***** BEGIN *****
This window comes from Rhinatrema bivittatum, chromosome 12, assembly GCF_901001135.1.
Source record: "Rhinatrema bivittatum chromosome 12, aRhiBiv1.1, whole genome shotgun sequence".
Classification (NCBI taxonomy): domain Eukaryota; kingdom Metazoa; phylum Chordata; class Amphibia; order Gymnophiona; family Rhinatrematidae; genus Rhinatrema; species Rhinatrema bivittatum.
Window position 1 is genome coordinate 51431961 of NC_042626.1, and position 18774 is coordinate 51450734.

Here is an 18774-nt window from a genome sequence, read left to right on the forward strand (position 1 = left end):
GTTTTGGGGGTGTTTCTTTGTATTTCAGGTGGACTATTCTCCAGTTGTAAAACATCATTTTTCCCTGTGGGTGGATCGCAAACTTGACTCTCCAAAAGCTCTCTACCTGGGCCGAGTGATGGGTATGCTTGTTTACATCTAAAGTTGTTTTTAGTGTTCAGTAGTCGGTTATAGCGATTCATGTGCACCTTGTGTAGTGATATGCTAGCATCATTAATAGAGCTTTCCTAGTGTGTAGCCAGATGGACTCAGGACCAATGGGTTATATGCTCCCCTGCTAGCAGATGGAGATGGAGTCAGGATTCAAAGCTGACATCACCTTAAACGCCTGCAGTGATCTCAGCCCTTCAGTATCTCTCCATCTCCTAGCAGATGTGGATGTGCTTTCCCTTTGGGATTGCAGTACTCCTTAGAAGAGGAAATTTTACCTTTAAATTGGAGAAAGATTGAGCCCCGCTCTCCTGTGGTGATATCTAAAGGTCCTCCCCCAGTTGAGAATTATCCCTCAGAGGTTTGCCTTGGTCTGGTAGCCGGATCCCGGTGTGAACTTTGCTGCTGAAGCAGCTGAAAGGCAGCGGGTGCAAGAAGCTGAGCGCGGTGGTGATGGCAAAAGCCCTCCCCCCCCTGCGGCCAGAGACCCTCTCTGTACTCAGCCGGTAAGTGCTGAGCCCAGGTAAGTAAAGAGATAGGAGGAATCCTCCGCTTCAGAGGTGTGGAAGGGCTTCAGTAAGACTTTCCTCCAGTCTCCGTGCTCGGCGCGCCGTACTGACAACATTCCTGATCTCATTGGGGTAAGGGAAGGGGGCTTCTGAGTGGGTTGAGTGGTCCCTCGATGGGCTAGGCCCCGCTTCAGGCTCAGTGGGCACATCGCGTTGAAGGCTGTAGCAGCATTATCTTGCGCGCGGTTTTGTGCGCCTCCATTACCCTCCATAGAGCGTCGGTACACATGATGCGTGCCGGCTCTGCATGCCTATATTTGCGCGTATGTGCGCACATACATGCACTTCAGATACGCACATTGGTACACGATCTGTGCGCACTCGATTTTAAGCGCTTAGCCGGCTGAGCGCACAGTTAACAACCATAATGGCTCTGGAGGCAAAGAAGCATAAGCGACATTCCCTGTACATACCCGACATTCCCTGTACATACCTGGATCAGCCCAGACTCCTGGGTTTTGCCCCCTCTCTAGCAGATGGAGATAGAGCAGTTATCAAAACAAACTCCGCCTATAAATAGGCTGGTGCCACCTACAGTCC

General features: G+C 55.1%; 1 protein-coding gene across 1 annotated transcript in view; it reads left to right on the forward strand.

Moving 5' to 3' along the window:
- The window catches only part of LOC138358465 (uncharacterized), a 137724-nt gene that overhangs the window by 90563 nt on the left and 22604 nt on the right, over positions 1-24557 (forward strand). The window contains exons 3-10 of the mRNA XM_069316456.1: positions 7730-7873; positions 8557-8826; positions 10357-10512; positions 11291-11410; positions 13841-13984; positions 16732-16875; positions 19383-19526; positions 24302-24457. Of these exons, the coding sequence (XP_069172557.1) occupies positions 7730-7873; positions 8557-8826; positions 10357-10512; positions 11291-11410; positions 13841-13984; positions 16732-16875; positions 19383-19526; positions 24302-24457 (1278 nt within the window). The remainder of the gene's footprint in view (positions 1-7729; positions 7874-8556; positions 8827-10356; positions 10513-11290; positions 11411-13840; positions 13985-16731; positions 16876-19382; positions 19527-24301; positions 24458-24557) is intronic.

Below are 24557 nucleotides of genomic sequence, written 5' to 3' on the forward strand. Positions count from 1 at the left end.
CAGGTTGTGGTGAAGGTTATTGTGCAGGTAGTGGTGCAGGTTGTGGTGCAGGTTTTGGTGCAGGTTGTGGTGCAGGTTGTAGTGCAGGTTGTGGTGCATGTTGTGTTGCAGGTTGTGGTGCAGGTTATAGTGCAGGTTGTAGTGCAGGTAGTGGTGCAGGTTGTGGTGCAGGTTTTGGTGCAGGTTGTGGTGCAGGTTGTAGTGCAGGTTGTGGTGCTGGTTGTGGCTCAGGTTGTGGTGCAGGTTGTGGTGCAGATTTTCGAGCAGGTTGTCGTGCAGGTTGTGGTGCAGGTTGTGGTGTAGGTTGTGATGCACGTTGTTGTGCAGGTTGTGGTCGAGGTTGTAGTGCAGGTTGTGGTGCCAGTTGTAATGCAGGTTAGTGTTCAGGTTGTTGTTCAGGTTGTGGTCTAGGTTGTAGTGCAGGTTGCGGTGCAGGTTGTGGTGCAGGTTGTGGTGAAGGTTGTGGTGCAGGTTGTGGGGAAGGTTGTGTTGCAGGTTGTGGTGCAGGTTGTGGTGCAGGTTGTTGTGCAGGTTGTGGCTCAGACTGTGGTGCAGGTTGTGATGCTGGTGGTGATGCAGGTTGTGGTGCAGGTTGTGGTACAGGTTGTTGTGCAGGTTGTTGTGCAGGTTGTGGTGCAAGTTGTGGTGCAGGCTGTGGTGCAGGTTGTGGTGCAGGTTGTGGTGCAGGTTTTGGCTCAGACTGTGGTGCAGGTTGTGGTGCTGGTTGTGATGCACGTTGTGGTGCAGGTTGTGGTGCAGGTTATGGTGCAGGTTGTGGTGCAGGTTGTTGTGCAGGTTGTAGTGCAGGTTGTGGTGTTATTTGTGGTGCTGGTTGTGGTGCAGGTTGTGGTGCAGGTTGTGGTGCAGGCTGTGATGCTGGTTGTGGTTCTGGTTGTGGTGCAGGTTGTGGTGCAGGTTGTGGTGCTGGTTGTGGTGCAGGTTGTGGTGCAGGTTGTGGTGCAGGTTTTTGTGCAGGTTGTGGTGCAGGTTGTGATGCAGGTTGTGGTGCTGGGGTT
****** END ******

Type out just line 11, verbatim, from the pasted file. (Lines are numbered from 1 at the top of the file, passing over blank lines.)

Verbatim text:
CAGGTTGTGGTGAAGGTTATTGTGCAGGTAGTGGTGCAGGTTGTGGTGCAGGTTTTGGTGCAGGTTGTGGTGCAGGTTGTAGTGCAGGTTGTGGTGCATGTTGTGTTGCAGGTTGTGGTGCAGGTTATAGTGCAGGTTGTAGTGCAGGTAGTGGTGCAGGTTGTGGTGCAGGTTTTGGTGCAGGTTGTGGTGCAGGTTGTAGTGCAGGTTGTGGTGCTGGTTGTGGCTCAGGTTGTGGTGCAGGTTGTGGTGCAGATTTTCGAGCAGGTTGTCGTGCAGGTTGTGGTGCAGGTTGTGGTGTAGGTTGTGATGCACGTTGTTGTGCAGGTTGTGGTCGAGGTTGTAGTGCAGGTTGTGGTGCCAGTTGTAATGCAGGTTAGTGTTCAGGTTGTTGTTCAGGTTGTGGTCTAGGTTGTAGTGCAGGTTGCGGTGCAGGTTGTGGTGCAGGTTGTGGTGAAGGTTGTGGTGCAGGTTGTGGGGAAGGTTGTGTTGCAGGTTGTGGTGCAGGTTGTGGTGCAGGTTGTTGTGCAGGTTGTGGCTCAGACTGTGGTGCAGGTTGTGATGCTGGTGGTGATGCAGGTTGTGGTGCAGGTTGTGGTACAGGTTGTTGTGCAGGTTGTTGTGCAGGTTGTGGTGCAAGTTGTGGTGCAGGCTGTGGTGCAGGTTGTGGTGCAGGTTGTGGTGCAGGTTTTGGCTCAGACTGTGGTGCAGGTTGTGGTGCTGGTTGTGATGCACGTTGTGGTGCAGGTTGTGGTGCAGGTTATGGTGCAGGTTGTGGTGCAGGTTGTTGTGCAGGTTGTAGTGCAGGTTGTGGTGTTATTTGTGGTGCTGGTTGTGGTGCAGGTTGTGGTGCAGGTTGTGGTGCAGGCTGTGATGCTGGTTGTGGTTCTGGTTGTGGTGCAGGTTGTGGTGCAGGTTGTGGTGCTGGTTGTGGTGCAGGTTGTGGTGCAGGTTGTGGTGCAGGTTTTTGTGCAGGTTGTGGTGCAGGTTGTGATGCAGGTTGTGGTGCTGGGGTT